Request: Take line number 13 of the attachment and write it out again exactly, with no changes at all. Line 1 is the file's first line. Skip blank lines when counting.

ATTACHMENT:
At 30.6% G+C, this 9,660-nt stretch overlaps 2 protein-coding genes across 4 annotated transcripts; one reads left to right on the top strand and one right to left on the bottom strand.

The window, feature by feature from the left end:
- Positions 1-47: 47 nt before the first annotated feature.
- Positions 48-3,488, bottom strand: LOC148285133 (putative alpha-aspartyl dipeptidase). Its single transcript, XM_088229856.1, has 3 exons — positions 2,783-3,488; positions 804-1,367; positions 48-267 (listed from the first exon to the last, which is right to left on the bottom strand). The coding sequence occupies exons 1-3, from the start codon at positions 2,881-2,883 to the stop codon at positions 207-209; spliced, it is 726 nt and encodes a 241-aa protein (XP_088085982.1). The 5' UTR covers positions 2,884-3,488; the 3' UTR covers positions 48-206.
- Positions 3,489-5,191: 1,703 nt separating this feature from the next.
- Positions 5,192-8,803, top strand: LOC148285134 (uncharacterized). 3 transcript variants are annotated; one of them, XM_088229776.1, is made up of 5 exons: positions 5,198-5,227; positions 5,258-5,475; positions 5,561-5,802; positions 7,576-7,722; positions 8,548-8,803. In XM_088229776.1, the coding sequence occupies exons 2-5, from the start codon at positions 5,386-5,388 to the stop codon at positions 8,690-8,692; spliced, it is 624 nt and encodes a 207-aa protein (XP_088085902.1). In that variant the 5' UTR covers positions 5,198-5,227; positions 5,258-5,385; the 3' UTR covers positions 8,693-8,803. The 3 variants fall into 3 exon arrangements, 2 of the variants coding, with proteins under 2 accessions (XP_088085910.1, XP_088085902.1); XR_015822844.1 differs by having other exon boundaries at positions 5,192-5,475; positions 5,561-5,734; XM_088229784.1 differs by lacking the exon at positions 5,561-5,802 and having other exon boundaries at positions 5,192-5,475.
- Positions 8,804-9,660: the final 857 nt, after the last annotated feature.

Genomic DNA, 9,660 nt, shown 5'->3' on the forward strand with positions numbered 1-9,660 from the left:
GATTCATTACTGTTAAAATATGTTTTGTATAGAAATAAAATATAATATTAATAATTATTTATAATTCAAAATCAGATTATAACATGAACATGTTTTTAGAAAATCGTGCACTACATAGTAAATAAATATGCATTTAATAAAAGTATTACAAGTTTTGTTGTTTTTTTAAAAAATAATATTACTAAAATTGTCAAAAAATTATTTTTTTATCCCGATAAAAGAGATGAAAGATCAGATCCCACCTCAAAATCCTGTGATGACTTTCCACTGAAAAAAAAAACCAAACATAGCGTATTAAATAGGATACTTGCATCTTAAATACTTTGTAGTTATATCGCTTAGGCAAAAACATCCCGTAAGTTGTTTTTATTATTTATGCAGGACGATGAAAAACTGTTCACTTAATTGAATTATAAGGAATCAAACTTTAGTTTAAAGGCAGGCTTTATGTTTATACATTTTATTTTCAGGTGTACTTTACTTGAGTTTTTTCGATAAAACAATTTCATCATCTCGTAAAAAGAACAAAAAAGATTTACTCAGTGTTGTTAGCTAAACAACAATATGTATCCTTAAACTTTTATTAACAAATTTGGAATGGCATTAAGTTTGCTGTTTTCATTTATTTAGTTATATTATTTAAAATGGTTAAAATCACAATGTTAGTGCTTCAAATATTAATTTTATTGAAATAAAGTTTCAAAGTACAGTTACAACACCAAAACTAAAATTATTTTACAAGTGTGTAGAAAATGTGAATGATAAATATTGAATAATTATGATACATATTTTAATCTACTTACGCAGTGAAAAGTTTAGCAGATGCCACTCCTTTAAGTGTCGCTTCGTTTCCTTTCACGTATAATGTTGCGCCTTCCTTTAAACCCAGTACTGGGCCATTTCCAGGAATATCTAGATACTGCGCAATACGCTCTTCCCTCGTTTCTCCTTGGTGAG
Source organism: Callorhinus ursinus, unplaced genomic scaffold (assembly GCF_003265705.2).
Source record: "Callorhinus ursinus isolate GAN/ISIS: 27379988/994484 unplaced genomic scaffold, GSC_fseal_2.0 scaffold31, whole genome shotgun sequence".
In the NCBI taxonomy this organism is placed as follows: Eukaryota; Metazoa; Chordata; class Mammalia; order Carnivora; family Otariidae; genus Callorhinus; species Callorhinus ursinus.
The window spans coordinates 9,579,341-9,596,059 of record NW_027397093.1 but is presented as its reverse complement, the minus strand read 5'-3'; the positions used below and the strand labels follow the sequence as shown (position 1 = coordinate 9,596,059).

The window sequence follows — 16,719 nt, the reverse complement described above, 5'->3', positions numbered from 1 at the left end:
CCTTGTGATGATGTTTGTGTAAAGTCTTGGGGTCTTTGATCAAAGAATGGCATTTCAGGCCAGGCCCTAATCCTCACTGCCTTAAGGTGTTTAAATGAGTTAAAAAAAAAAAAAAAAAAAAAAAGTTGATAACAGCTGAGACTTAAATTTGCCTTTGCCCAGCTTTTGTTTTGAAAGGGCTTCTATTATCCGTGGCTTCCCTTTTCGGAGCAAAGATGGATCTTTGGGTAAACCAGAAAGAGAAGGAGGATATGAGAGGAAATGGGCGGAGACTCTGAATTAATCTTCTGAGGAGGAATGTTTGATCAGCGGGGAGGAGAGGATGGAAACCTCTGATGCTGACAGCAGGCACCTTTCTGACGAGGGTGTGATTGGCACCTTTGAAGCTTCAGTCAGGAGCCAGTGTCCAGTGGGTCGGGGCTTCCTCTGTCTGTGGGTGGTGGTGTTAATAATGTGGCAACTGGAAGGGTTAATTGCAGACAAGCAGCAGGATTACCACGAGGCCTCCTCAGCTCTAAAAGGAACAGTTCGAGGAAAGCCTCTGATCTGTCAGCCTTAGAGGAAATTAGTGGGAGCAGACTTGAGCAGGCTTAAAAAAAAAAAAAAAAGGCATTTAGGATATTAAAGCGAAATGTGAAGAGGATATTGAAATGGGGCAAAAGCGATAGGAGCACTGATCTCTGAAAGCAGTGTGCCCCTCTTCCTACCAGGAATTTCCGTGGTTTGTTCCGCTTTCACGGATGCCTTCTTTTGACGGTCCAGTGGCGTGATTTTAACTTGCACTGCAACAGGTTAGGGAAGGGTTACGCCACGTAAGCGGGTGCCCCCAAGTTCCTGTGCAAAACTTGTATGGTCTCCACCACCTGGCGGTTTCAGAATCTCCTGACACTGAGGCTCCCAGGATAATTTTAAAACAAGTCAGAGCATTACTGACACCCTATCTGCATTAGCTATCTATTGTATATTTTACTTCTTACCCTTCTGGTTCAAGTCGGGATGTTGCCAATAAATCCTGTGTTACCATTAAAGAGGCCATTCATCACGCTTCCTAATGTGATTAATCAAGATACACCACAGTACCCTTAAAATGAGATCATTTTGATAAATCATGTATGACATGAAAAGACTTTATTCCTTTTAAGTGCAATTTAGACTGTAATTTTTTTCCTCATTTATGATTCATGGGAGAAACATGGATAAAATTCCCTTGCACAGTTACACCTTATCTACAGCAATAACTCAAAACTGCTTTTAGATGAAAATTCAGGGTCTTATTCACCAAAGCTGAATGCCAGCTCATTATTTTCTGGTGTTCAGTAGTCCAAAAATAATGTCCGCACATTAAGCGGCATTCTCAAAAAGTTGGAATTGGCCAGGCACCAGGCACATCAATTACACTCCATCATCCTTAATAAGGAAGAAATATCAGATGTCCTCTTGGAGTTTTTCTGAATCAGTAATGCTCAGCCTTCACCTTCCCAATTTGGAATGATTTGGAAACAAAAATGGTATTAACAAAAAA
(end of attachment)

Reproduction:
The window spans coordinates 9,579,341-9,596,059 of record NW_027397093.1 but is presented as its reverse complement, the minus strand read 5'-3'; the positions used below and the strand labels follow the sequence as shown (position 1 = coordinate 9,596,059).